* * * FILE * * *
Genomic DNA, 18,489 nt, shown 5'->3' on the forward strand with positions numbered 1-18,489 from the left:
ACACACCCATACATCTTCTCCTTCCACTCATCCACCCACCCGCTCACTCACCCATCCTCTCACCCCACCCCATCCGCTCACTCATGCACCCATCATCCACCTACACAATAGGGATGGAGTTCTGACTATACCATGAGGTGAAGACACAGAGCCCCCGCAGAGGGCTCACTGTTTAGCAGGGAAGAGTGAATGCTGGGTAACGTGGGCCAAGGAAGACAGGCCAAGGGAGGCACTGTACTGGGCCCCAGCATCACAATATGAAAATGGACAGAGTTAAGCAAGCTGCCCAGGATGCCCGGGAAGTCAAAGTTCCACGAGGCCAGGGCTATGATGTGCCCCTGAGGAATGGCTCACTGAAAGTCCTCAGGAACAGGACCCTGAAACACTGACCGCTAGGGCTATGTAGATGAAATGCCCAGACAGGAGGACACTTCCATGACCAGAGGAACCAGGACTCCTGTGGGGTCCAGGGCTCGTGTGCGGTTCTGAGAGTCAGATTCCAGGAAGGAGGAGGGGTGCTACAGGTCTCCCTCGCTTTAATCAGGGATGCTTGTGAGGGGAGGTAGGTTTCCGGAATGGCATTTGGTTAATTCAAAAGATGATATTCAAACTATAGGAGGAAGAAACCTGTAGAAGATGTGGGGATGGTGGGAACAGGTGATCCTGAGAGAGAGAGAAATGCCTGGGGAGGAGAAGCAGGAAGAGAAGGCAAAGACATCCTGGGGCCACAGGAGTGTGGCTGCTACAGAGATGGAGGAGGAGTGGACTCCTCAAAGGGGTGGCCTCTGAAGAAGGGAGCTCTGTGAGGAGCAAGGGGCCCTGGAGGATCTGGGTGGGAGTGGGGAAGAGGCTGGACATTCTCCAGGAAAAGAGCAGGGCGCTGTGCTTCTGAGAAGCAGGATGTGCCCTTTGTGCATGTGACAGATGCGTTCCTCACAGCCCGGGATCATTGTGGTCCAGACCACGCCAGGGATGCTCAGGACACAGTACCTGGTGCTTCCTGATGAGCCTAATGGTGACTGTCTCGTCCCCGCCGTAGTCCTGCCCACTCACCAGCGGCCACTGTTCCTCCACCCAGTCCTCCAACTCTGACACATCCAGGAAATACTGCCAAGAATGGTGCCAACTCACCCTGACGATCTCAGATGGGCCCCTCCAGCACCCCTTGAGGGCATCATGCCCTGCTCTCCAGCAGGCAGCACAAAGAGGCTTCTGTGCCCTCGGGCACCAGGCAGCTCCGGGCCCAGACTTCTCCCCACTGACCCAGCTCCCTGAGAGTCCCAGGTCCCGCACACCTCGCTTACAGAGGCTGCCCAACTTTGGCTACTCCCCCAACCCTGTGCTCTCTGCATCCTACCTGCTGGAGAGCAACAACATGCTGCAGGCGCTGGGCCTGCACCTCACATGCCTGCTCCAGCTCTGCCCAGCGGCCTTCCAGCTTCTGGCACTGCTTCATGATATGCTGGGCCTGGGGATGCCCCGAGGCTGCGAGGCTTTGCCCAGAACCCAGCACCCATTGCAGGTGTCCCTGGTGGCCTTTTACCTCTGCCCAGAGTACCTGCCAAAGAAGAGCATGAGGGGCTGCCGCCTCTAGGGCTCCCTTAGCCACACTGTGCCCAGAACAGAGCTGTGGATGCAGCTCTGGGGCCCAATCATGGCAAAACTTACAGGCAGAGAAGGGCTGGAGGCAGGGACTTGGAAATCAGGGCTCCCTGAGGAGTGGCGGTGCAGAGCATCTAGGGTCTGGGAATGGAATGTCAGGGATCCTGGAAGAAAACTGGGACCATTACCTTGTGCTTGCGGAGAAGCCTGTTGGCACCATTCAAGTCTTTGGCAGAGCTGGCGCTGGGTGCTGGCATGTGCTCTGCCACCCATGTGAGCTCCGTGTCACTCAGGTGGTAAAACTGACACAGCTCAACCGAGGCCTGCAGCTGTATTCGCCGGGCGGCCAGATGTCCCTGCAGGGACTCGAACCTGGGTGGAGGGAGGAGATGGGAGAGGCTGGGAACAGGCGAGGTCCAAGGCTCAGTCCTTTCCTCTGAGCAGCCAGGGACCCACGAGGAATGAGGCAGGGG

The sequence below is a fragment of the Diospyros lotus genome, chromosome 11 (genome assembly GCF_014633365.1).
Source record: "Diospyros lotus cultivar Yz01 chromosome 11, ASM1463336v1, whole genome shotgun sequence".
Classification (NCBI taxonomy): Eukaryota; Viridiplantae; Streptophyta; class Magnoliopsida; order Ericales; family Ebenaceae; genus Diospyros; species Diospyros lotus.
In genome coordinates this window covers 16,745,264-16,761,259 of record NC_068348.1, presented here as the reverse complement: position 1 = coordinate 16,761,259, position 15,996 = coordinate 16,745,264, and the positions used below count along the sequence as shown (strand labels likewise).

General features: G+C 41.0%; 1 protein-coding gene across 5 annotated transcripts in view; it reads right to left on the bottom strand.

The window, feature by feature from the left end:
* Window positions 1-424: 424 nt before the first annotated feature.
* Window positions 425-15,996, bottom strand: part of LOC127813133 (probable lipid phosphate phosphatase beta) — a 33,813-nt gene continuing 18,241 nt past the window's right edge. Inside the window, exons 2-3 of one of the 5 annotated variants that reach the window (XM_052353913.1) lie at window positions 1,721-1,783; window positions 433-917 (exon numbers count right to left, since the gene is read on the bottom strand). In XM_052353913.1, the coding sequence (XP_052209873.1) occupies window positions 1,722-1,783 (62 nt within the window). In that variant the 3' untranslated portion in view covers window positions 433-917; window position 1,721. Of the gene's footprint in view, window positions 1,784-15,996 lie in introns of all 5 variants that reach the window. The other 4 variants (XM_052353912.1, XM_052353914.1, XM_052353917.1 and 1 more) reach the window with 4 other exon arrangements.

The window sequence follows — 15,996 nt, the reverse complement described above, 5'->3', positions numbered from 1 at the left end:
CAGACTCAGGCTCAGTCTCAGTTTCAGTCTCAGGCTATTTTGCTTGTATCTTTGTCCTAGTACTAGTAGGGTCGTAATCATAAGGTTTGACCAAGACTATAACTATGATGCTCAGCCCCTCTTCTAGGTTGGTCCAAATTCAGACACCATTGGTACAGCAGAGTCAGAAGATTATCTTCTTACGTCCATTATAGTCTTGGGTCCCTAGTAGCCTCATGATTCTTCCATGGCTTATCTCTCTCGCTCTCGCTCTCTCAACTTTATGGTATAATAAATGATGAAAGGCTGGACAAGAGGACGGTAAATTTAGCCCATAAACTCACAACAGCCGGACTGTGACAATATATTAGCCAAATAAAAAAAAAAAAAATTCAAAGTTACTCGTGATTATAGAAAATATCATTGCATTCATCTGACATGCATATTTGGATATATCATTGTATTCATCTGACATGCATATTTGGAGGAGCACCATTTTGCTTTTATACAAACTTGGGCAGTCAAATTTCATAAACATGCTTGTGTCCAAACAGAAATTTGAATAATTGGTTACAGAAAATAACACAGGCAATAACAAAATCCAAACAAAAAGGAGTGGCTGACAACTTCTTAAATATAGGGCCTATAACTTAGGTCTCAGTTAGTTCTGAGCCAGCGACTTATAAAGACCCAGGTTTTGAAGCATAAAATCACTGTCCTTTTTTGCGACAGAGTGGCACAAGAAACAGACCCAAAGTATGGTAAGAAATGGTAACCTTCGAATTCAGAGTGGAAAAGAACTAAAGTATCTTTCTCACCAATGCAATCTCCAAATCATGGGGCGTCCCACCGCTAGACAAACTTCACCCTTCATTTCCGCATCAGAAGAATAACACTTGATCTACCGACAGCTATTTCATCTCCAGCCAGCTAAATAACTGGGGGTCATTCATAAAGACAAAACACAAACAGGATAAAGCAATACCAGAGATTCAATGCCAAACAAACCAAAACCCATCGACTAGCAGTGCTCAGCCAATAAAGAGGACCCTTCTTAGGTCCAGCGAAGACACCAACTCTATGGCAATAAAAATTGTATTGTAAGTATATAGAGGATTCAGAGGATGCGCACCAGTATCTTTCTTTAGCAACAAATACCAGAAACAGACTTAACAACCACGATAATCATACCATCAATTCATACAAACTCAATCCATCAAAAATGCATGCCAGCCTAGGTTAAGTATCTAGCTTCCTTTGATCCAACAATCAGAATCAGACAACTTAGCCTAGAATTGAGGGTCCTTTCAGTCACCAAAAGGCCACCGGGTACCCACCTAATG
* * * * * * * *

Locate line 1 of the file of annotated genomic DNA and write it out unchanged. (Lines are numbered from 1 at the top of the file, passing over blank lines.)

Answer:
Genomic DNA, 18,489 nt, shown 5'->3' on the forward strand with positions numbered 1-18,489 from the left: